Andrew McInnes

Andrew McInnes

Müller’s new UK dairy business could play a “major role” in revitalising the fresh milk sector, but the integration with Dairy Crest’s operations might lead to rationalisation, boss Andrew McInnes has hinted.

The German dairy giant’s acquisition of the loss-making Dairy Crest business was completed on 26 December. It brings Müller Wiseman Dairies and the liquid milk operations of Dairy Crest together to create new organisation Müller Milk & Ingredients - representing 25% of Britain’s milk processing capacity and employing about 10,000 people across 13 sites.

McInnes, who has become MD of the enlarged business, said today (4 January) there was an opportunity to build “something special” in the UK dairy industry, with “real benefits” for customers, colleagues, farmers and suppliers.

However, he stressed it was important to recognise the status quo, particularly within the fresh milk sector, was not working, and suggested the enlarged group could be subject to restructuring in order to create efficiencies.

“We must therefore identify and make the changes and savings required to build a combined business that is sustainable, successful and vibrant,” he added.

McInnes promised the company would listen to customers, farmers and suppliers to “validate and refine” its plans, but warned integration would have to happen “with pace” if the new business was to fulfil its potential and maintain a focus on serving customers.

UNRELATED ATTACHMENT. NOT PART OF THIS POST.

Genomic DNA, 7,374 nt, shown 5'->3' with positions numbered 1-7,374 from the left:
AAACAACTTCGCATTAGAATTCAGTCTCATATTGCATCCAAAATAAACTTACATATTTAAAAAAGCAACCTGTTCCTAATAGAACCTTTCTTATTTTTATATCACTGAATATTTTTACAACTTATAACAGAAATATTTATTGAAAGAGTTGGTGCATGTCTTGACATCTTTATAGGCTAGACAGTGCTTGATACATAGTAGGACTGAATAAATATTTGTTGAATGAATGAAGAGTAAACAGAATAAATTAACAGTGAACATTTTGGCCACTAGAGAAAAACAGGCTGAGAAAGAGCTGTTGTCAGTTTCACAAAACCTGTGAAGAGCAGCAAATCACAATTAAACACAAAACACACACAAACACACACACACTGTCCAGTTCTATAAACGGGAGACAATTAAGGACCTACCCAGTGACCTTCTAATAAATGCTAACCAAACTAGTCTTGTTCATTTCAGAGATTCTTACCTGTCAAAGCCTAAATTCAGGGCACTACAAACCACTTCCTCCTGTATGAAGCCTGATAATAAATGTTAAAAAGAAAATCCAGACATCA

“Our aim is to become a successful milk and ingredients business as quickly as possible,” he said. “To do this we will prioritise the delivery of great products and service, building an engaged workforce, putting in place common systems and processes, and achieving higher levels of competitiveness through savings from combining the two businesses.”

A spokesman for Müller said the Dairy Crest business was “largely complementary in terms of geography” but there would be “inevitable duplications and overlaps which we will seek to identify”.

The company has given no specific details on where savings might be made, or a timescale on potential cuts.

Müller’s acquisition of the Dairy Crest business finally received approval from the Competition and Markets Authority in October after Müller UK & Ireland offered additional undertakings to resolve competition concerns voiced by some retailers.

The actual price of the deal is believed to be significantly lower than the original £80m consideration announced by Dairy Crest and Müller in November 2014.

It includes a one-off £15m payment by Dairy Crest to the German processor to help meet the additional cost of the undertakings - which will see it supply and process up to 100 million litres of fresh milk a year to Medina Dairy at the newly acquired Severnside facility in Gloucestershire.

The deal will also see the Müller Dairy yoghurt and chilled desserts business rebranded as Müller Yogurt & Desserts, while dairy producer organisation Dairy Crest Direct has been split in two, with the new Direct Milk DPO representing the 660 farmers supplying milk to Müller.